Missouri lawmakers are considering a $49.5 million appropriation to settle overtime claims by corrections officers. (Alex Potemkin/Getty Images)
Missouri is offering Department of Corrections employees routinely shorted on their pay a $49.5 million settlement to drop a lawsuit scheduled for trial in June.
The Senate Appropriations Committee approved the money Tuesday as a budget amendment from Gov. Mike Parson’s administration. The budget will also include ongoing funds to pay officers for the time they are on site in the prison, picking up equipment and reporting to their duty post.
“We are in mediation and we think this will get finalized really quickly,” state Budget Director Dan Haug told the committee.
The lawsuit is more than a decade old. In August 2018, a Cole County jury awarded $113.7 million to corrections officers for the time from when they log in as present until they reach their duty post. The award was upheld in October 2019 by the Western District Court of Appeals and last June by the Missouri Supreme Court.
The Supreme Court, however, said the case needed more work to determine exactly what should be compensated and what should not.
In the unanimous opinion written by Judge Patricia Breckenridge, the court ruled that officers must be paid from the moment they perform the first task “integral and indispensable” to their jobs until they have completed the last such task.
The circuit court, she wrote, needs to examine each activity and the order they are performed to determine when pay should begin and when it should end.
At the start of every shift, corrections officers must log their arrival, most go through a security screening for weapons and contraband and report for their duty assignment. They obtain keys and radios and walk through the prison to their post, all the while on alert to respond to any emergency or security incident that occurs anywhere in the prison.
After they are relieved at the end of their shifts, corrections officers must pass on any information needed by the next shift, turn in keys and radios and log out. Some have other duties, such as officers who patrol in vehicles, who must inventory the equipment in the vehicle at the end of every shift.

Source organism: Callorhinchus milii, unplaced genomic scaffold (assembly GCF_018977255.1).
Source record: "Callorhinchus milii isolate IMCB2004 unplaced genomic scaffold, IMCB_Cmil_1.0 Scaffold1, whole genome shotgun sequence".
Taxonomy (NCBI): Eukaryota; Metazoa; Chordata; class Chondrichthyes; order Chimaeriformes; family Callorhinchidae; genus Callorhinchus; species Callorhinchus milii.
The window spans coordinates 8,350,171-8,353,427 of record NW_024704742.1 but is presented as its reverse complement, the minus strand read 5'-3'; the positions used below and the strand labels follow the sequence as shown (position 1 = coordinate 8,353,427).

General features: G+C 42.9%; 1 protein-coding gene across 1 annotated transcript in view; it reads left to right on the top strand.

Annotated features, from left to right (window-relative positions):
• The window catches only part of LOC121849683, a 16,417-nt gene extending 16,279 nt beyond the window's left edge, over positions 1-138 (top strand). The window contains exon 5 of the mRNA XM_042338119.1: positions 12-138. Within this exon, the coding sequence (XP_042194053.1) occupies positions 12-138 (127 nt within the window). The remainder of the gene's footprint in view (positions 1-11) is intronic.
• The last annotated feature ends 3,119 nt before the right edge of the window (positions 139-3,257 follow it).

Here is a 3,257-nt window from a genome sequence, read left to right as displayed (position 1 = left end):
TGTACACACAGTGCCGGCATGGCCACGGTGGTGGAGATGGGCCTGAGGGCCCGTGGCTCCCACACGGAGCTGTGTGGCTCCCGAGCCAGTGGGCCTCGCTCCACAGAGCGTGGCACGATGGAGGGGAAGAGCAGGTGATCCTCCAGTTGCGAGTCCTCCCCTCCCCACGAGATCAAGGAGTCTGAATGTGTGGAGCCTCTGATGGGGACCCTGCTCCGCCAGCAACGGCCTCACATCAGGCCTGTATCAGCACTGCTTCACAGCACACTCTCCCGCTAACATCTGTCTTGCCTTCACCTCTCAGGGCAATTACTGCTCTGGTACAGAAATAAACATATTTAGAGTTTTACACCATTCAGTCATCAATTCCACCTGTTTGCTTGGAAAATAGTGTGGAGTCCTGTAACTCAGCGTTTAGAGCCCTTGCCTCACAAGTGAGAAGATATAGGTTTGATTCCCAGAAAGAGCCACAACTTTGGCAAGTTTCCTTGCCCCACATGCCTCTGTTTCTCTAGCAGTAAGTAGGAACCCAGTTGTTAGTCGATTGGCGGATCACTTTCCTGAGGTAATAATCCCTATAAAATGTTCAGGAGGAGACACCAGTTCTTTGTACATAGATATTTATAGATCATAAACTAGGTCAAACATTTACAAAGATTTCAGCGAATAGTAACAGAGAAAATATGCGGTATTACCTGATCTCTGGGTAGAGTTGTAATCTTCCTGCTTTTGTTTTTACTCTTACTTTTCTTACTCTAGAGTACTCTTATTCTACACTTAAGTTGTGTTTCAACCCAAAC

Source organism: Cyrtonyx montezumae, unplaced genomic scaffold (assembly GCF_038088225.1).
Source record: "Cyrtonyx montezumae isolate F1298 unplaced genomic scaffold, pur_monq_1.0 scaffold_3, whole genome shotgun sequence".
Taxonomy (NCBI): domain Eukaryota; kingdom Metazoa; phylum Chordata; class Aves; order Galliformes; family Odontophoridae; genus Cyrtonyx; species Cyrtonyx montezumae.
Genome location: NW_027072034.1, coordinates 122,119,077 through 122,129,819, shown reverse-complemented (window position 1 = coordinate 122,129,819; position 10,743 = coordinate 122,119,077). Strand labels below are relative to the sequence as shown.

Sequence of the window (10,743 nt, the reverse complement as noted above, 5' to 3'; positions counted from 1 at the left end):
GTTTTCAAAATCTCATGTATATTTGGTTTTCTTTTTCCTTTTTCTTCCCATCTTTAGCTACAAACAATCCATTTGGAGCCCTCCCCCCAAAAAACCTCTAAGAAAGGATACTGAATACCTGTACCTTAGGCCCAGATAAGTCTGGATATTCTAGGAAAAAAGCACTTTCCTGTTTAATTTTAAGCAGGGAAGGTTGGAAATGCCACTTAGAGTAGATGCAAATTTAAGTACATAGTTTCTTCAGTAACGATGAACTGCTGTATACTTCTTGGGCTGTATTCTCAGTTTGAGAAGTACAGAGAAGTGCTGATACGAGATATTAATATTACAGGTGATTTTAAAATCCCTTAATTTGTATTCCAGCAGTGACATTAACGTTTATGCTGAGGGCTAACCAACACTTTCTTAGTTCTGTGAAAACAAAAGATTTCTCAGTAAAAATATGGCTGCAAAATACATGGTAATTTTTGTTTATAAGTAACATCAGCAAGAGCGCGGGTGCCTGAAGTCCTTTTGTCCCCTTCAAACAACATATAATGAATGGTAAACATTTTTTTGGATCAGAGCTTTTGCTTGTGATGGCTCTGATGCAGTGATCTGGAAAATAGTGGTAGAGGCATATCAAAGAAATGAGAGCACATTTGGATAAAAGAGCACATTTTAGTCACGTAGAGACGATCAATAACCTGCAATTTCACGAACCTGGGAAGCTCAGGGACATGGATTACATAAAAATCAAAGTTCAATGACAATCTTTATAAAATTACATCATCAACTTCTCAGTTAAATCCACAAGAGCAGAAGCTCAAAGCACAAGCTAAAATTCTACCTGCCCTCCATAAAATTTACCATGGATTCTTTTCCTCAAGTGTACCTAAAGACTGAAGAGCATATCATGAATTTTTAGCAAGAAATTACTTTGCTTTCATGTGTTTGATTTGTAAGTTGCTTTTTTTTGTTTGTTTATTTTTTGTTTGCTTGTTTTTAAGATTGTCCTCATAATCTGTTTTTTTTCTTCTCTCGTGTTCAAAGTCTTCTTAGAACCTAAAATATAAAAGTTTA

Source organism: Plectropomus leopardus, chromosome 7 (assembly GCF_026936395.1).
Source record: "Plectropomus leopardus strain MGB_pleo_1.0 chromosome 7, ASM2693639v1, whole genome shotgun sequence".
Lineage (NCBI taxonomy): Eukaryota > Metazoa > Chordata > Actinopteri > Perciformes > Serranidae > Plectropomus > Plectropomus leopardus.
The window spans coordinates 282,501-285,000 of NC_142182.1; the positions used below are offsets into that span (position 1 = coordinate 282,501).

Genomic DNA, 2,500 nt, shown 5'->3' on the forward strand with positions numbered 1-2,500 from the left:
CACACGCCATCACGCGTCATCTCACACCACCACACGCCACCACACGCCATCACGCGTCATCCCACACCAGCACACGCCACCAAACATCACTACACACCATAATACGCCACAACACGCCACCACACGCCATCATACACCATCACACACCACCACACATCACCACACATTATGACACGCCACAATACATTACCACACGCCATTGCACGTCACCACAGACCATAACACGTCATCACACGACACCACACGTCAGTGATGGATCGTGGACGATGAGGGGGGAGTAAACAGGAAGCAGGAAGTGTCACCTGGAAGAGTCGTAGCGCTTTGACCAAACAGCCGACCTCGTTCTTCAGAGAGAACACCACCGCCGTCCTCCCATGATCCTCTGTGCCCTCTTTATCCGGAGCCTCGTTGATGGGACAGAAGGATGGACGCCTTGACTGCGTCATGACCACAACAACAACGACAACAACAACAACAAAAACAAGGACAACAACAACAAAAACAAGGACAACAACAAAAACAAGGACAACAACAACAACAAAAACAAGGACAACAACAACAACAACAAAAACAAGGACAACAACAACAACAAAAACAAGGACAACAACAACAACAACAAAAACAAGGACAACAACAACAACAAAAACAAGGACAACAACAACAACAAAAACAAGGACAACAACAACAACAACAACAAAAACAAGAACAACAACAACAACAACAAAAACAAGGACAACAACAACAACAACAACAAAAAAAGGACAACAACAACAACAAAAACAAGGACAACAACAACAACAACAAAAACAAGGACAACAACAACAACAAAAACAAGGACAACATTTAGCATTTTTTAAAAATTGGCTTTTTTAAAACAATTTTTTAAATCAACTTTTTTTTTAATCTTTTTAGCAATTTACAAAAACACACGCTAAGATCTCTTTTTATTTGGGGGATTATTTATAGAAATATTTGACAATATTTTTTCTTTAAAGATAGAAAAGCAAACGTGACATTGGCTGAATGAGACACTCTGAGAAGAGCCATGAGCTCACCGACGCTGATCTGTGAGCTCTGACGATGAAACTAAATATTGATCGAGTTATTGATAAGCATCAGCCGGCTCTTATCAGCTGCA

Prior to the 2018 jury verdict, officers received no pay for those activities.
Obtaining radios and walking to their post is clearly an activity that should be compensated, Breckinridge wrote. The other activities need to be examined in isolation and in context of whether they occur before or after compensation must begin.
Cole County Circuit Judge Cotton Walker has set aside eight days for a trial scheduled to begin June 7.
Attorney Gary Burger of St. Louis, who represents the corrections officers, declined to comment on the settlement appropriation or whether he thinks mediation is likely to succeed.
Chris Nuelle, spokesman for Attorney General Eric Schmitt, said the office considers the Supreme Court ruling to be a victory because it “substantially reduced the original amount, a massive savings for Missouri taxpayers.”
In its pleadings to the high court, Schmitt’s office argued that corrections officers were not due any additional pay for the period between their arrival at the prison and when they report to their duty post.
“The Department of Corrections will assume responsibility for paying all money owed out of their budget and nothing will come out of the state’s Legal Expense Fund,” Nuelle wrote.
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